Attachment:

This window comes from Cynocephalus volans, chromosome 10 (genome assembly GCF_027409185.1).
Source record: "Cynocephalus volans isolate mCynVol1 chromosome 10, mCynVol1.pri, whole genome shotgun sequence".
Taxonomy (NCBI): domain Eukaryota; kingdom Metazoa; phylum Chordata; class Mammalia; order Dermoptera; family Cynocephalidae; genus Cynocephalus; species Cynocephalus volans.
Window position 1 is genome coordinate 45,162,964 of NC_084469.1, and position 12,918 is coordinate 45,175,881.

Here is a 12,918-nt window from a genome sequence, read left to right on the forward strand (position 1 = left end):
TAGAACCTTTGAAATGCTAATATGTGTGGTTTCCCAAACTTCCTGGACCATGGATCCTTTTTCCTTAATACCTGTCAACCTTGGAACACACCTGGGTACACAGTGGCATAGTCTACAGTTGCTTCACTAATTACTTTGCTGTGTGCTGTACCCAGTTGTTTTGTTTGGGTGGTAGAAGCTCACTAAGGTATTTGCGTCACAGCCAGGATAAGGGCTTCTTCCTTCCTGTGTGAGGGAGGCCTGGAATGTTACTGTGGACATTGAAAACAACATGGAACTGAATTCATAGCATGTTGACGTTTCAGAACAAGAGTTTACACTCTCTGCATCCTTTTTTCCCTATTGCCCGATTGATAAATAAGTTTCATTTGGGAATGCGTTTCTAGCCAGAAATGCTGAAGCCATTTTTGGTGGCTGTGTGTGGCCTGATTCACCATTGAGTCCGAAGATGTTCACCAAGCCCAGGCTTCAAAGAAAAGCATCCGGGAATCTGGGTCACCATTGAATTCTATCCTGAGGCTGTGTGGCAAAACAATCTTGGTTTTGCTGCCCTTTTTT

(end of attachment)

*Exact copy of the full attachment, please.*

This window comes from Cynocephalus volans, chromosome 10 (genome assembly GCF_027409185.1).
Source record: "Cynocephalus volans isolate mCynVol1 chromosome 10, mCynVol1.pri, whole genome shotgun sequence".
Taxonomy (NCBI): domain Eukaryota; kingdom Metazoa; phylum Chordata; class Mammalia; order Dermoptera; family Cynocephalidae; genus Cynocephalus; species Cynocephalus volans.
Window position 1 is genome coordinate 45,162,964 of NC_084469.1, and position 12,918 is coordinate 45,175,881.

Here is a 12,918-nt window from a genome sequence, read left to right on the forward strand (position 1 = left end):
TAGAACCTTTGAAATGCTAATATGTGTGGTTTCCCAAACTTCCTGGACCATGGATCCTTTTTCCTTAATACCTGTCAACCTTGGAACACACCTGGGTACACAGTGGCATAGTCTACAGTTGCTTCACTAATTACTTTGCTGTGTGCTGTACCCAGTTGTTTTGTTTGGGTGGTAGAAGCTCACTAAGGTATTTGCGTCACAGCCAGGATAAGGGCTTCTTCCTTCCTGTGTGAGGGAGGCCTGGAATGTTACTGTGGACATTGAAAACAACATGGAACTGAATTCATAGCATGTTGACGTTTCAGAACAAGAGTTTACACTCTCTGCATCCTTTTTTCCCTATTGCCCGATTGATAAATAAGTTTCATTTGGGAATGCGTTTCTAGCCAGAAATGCTGAAGCCATTTTTGGTGGCTGTGTGTGGCCTGATTCACCATTGAGTCCGAAGATGTTCACCAAGCCCAGGCTTCAAAGAAAAGCATCCGGGAATCTGGGTCACCATTGAATTCTATCCTGAGGCTGTGTGGCAAAACAATCTTGGTTTTGCTGCCCTTTTTT